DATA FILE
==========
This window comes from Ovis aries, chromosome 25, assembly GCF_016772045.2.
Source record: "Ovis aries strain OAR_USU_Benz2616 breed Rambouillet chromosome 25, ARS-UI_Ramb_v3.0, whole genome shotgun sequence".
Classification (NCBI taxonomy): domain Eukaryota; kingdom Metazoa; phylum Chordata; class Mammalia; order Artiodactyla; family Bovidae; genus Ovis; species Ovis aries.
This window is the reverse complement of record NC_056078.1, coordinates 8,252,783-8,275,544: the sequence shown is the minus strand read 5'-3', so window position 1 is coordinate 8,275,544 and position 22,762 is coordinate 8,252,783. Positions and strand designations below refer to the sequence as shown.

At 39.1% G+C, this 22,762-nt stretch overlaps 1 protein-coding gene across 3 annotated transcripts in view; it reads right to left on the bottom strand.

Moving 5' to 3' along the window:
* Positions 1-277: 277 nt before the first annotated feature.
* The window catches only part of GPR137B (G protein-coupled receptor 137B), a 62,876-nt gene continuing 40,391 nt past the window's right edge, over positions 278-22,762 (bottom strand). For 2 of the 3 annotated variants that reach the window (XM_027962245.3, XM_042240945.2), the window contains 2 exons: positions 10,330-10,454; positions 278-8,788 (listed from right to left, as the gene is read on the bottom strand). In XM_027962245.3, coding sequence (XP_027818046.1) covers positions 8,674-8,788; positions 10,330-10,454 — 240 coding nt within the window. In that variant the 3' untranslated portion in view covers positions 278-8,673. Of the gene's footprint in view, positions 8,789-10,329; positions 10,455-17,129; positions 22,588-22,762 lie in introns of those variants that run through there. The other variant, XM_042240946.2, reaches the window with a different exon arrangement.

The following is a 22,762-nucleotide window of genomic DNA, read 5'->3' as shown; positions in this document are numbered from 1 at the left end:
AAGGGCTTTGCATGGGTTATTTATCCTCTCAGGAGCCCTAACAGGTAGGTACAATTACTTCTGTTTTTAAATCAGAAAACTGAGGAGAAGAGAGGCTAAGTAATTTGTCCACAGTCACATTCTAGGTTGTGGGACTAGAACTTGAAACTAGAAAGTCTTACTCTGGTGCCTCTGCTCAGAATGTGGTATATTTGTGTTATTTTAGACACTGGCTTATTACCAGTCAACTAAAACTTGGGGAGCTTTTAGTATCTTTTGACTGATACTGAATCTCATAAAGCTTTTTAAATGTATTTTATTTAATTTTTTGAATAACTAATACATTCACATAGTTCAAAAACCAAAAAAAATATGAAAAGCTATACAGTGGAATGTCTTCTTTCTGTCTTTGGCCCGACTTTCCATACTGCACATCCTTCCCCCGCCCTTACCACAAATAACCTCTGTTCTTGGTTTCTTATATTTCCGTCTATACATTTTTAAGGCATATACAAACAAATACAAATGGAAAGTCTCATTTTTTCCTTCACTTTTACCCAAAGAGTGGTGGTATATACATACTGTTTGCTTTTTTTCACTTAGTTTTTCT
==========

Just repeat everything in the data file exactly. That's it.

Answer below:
This window comes from Ovis aries, chromosome 25, assembly GCF_016772045.2.
Source record: "Ovis aries strain OAR_USU_Benz2616 breed Rambouillet chromosome 25, ARS-UI_Ramb_v3.0, whole genome shotgun sequence".
Classification (NCBI taxonomy): domain Eukaryota; kingdom Metazoa; phylum Chordata; class Mammalia; order Artiodactyla; family Bovidae; genus Ovis; species Ovis aries.
This window is the reverse complement of record NC_056078.1, coordinates 8,252,783-8,275,544: the sequence shown is the minus strand read 5'-3', so window position 1 is coordinate 8,275,544 and position 22,762 is coordinate 8,252,783. Positions and strand designations below refer to the sequence as shown.

At 39.1% G+C, this 22,762-nt stretch overlaps 1 protein-coding gene across 3 annotated transcripts in view; it reads right to left on the bottom strand.

Moving 5' to 3' along the window:
* Positions 1-277: 277 nt before the first annotated feature.
* The window catches only part of GPR137B (G protein-coupled receptor 137B), a 62,876-nt gene continuing 40,391 nt past the window's right edge, over positions 278-22,762 (bottom strand). For 2 of the 3 annotated variants that reach the window (XM_027962245.3, XM_042240945.2), the window contains 2 exons: positions 10,330-10,454; positions 278-8,788 (listed from right to left, as the gene is read on the bottom strand). In XM_027962245.3, coding sequence (XP_027818046.1) covers positions 8,674-8,788; positions 10,330-10,454 — 240 coding nt within the window. In that variant the 3' untranslated portion in view covers positions 278-8,673. Of the gene's footprint in view, positions 8,789-10,329; positions 10,455-17,129; positions 22,588-22,762 lie in introns of those variants that run through there. The other variant, XM_042240946.2, reaches the window with a different exon arrangement.

The following is a 22,762-nucleotide window of genomic DNA, read 5'->3' as shown; positions in this document are numbered from 1 at the left end:
AAGGGCTTTGCATGGGTTATTTATCCTCTCAGGAGCCCTAACAGGTAGGTACAATTACTTCTGTTTTTAAATCAGAAAACTGAGGAGAAGAGAGGCTAAGTAATTTGTCCACAGTCACATTCTAGGTTGTGGGACTAGAACTTGAAACTAGAAAGTCTTACTCTGGTGCCTCTGCTCAGAATGTGGTATATTTGTGTTATTTTAGACACTGGCTTATTACCAGTCAACTAAAACTTGGGGAGCTTTTAGTATCTTTTGACTGATACTGAATCTCATAAAGCTTTTTAAATGTATTTTATTTAATTTTTTGAATAACTAATACATTCACATAGTTCAAAAACCAAAAAAAATATGAAAAGCTATACAGTGGAATGTCTTCTTTCTGTCTTTGGCCCGACTTTCCATACTGCACATCCTTCCCCCGCCCTTACCACAAATAACCTCTGTTCTTGGTTTCTTATATTTCCGTCTATACATTTTTAAGGCATATACAAACAAATACAAATGGAAAGTCTCATTTTTTCCTTCACTTTTACCCAAAGAGTGGTGGTATATACATACTGTTTGCTTTTTTTCACTTAGTTTTTCT